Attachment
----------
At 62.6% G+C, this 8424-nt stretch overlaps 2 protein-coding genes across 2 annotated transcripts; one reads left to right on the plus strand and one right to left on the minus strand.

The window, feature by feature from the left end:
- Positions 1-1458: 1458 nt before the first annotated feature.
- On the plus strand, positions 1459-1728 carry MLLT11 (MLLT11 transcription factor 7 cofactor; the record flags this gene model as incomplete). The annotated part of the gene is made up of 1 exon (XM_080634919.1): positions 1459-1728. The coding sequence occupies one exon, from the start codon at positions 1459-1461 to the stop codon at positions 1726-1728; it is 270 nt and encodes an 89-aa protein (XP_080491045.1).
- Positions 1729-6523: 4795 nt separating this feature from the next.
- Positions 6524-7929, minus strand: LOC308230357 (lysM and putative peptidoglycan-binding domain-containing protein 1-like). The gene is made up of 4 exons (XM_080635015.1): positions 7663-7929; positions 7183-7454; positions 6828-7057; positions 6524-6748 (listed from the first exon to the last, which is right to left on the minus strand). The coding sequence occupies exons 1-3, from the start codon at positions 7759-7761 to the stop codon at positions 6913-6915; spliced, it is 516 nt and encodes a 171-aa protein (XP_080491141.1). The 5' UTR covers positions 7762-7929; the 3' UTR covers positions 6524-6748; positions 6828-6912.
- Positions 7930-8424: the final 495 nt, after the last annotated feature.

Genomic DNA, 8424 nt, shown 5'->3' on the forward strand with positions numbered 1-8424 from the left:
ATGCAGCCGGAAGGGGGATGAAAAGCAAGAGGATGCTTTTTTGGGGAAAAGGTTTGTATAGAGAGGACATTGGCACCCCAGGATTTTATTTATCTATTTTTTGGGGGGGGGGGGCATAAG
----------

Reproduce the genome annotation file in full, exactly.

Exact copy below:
At 62.6% G+C, this 8424-nt stretch overlaps 2 protein-coding genes across 2 annotated transcripts; one reads left to right on the plus strand and one right to left on the minus strand.

The window, feature by feature from the left end:
- Positions 1-1458: 1458 nt before the first annotated feature.
- On the plus strand, positions 1459-1728 carry MLLT11 (MLLT11 transcription factor 7 cofactor; the record flags this gene model as incomplete). The annotated part of the gene is made up of 1 exon (XM_080634919.1): positions 1459-1728. The coding sequence occupies one exon, from the start codon at positions 1459-1461 to the stop codon at positions 1726-1728; it is 270 nt and encodes an 89-aa protein (XP_080491045.1).
- Positions 1729-6523: 4795 nt separating this feature from the next.
- Positions 6524-7929, minus strand: LOC308230357 (lysM and putative peptidoglycan-binding domain-containing protein 1-like). The gene is made up of 4 exons (XM_080635015.1): positions 7663-7929; positions 7183-7454; positions 6828-7057; positions 6524-6748 (listed from the first exon to the last, which is right to left on the minus strand). The coding sequence occupies exons 1-3, from the start codon at positions 7759-7761 to the stop codon at positions 6913-6915; spliced, it is 516 nt and encodes a 171-aa protein (XP_080491141.1). The 5' UTR covers positions 7762-7929; the 3' UTR covers positions 6524-6748; positions 6828-6912.
- Positions 7930-8424: the final 495 nt, after the last annotated feature.

Genomic DNA, 8424 nt, shown 5'->3' on the forward strand with positions numbered 1-8424 from the left:
ATGCAGCCGGAAGGGGGATGAAAAGCAAGAGGATGCTTTTTTGGGGAAAAGGTTTGTATAGAGAGGACATTGGCACCCCAGGATTTTATTTATCTATTTTTTGGGGGGGGGGGGCATAAG